Bumper virtual book launch part 4: We chat to the authors with cancelled events across Scotland

Our lockdown book launch series continues. Join us as we get to know more about the authors and the stories ready for our e-readers and postal orders right now

There is nothing like escaping into a book, so we're delighted that publishers, book shops and authors are continuing to get new reads into our hands. Pre-lockdown, a launch would typically involve a real-life reading at a lovely local book shop, complete with drinks, chat and hugs.

We couldn't quite recreate the same feel online, but we have put together this series to highlight one other thing that no author event would be complete without – awkward questions from the audience! Please join me as I quiz our latest crop of writers.

As your host for the morning/afternoon/evening, please first let me introduce our authors and their books.

First up we have Samantha Clark and her wonderful, lyrical memoir of art, family and mental health, The Clearing. Published by Little, Brown, it's out now.

Dugald Bruce-Lockhart is telling us all about his new book, The Lizard, an atmospheric thriller that's out right now.

Next we have both Heather Parry and Jules Danskin, editors of the exciting literary magazine Extra Teeth. Issue two has been delayed due to lockdown but is coming soon.

We also have Dr Golnoosh Nourpanah here to share news of her deft and nuanced collection of stories, The Ministry of Guidance.

Thomas Legendre is here to fill us in on his new book, Keeping Time, a rich and compelling novel with a time-travelling dual narrative.

What inspired you to write this book?

Samantha: The book grew out of an idea I had been fascinated by for a long time – the idea that a 'subtle ether' filled all the supposedly empty space between things, that allowed the light of distant stars to reach us, a gap that was really a connection. As I began writing the book, however, my father died, and then my mother, and so I was clearing out the family home during this time. I realised that what was also central to the book was the space in the house, the space between the people who had lived in it, and what remained now they were gone. The book became much more personal, and much more emotionally charged.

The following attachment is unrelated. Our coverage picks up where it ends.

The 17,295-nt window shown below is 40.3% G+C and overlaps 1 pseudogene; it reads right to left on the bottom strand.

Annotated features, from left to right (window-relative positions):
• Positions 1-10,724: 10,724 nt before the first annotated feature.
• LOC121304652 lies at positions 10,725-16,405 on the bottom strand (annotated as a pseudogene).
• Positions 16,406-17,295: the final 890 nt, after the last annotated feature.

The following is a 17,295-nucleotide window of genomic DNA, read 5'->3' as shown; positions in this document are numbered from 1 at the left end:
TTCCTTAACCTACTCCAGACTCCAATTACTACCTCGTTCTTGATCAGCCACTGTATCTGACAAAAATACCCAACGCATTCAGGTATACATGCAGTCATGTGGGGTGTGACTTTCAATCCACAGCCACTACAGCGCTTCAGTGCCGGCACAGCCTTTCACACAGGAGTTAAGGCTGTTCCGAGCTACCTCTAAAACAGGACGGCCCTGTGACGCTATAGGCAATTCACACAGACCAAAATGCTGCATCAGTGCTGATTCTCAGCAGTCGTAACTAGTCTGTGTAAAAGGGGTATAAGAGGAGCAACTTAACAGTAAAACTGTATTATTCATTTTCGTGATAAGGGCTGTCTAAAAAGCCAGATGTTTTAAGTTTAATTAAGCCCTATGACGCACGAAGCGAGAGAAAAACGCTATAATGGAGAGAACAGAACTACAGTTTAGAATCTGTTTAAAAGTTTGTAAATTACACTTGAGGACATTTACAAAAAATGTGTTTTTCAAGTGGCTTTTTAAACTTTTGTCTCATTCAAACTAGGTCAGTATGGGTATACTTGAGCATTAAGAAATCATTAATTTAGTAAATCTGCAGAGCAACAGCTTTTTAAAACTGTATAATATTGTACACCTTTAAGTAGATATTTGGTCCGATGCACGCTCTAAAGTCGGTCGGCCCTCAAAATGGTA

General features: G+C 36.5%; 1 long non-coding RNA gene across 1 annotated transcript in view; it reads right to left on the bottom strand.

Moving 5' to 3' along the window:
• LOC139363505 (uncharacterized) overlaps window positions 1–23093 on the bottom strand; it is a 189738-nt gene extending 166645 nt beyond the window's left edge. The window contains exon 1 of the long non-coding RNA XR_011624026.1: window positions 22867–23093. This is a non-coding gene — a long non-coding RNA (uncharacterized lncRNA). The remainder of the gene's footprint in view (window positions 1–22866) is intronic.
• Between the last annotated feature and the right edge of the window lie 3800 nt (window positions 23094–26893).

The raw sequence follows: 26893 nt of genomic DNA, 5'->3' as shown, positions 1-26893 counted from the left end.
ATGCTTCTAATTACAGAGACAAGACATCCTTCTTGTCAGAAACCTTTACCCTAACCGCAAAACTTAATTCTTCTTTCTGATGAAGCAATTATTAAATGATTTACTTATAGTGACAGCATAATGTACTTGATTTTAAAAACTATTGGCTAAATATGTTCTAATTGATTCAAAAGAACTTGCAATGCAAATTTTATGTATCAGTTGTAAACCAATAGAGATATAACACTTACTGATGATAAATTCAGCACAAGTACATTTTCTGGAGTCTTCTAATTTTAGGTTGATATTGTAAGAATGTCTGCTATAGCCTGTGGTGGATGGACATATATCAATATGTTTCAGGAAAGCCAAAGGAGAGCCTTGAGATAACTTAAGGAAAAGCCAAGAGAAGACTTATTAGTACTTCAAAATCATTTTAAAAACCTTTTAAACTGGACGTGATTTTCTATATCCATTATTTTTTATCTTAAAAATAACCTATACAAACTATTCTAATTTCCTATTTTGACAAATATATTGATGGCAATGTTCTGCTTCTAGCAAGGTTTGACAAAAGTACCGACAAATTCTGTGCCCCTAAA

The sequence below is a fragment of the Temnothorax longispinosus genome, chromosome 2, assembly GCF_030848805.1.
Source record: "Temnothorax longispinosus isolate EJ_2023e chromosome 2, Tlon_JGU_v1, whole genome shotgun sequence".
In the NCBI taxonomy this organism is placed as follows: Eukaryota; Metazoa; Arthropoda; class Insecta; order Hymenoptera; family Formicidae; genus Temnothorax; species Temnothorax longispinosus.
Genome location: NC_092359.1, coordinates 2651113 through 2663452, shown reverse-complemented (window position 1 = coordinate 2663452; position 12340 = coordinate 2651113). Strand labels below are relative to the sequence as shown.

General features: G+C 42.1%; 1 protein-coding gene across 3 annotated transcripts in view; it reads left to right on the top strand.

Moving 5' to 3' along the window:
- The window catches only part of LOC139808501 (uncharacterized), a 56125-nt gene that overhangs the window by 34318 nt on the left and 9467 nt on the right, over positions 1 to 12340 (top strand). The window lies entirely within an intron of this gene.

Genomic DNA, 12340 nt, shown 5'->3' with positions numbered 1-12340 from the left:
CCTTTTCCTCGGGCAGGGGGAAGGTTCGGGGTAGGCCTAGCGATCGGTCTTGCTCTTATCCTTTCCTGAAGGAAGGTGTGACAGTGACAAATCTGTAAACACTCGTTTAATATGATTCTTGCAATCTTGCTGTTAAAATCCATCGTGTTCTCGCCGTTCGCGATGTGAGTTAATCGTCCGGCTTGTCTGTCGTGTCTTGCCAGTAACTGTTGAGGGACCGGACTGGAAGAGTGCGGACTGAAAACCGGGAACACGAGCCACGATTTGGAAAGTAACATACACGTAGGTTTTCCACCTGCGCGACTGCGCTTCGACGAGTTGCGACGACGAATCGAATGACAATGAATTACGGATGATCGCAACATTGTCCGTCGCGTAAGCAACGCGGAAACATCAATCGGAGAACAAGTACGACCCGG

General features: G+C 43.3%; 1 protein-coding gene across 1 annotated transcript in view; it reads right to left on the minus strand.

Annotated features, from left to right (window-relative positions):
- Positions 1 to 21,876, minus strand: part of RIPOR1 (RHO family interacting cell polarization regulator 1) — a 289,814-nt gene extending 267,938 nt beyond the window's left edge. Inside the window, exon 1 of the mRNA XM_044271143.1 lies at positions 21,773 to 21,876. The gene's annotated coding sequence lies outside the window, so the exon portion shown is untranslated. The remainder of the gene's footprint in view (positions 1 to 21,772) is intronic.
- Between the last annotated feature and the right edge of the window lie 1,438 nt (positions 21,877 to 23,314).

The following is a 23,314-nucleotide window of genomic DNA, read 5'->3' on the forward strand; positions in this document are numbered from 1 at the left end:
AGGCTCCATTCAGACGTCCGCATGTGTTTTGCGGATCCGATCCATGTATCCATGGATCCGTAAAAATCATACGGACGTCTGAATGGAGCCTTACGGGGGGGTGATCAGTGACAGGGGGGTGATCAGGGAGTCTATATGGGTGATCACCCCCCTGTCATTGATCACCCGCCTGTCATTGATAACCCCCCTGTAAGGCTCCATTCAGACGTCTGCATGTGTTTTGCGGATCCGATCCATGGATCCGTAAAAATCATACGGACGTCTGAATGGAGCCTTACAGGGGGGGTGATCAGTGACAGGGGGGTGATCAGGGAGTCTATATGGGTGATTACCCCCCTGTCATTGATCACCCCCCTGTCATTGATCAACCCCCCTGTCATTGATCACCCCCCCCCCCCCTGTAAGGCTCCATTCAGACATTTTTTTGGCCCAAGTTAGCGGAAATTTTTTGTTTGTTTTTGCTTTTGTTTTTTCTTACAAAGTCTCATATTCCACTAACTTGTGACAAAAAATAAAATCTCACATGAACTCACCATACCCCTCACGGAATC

Dugald: I took a trip to the Greek islands when I was 20 – studying at St. Andrews Uni in 1988 – and went feral over the course of ten weeks. I always knew that there was a story in there somewhere. Just took me 30 years to write it!

Thomas: Many strange ingredients went into Keeping Time apart from a fascination with time travel. First, I became obsessed with the archaeological sites and landscape of Kilmartin Glen many years ago while working on Half Life (an immersive, site-specific performance which took place on the west coast of Scotland as part of NVA's environmental art installation with National Theatre of Scotland). Second, I discovered some wild and fantastic things about JS Bach that correspond to prehistoric material culture. I'm not kidding. The catalyst, though, was an unintentionally laughable guest column in the Business section of the New York Times called 'What's in My Briefcase,' in which a member of the one percent tried to show his human side by listing personal contents, including 'a photo of my wife in a bikini twenty years ago.'

Golnoosh: Lack of visibility of Iranian queers and queer characters and desire in general.

What's the one question everyone has asked you about your new book/magazine?

Golnoosh: Not being cheeky here, but … what inspired you to write this book?

Dugald: 'Is it autobiographical?' they ask. Yes – to the one extent. But no, I never committed murder.

Thomas: 'How much of it is autobiographical?' Answer: 100%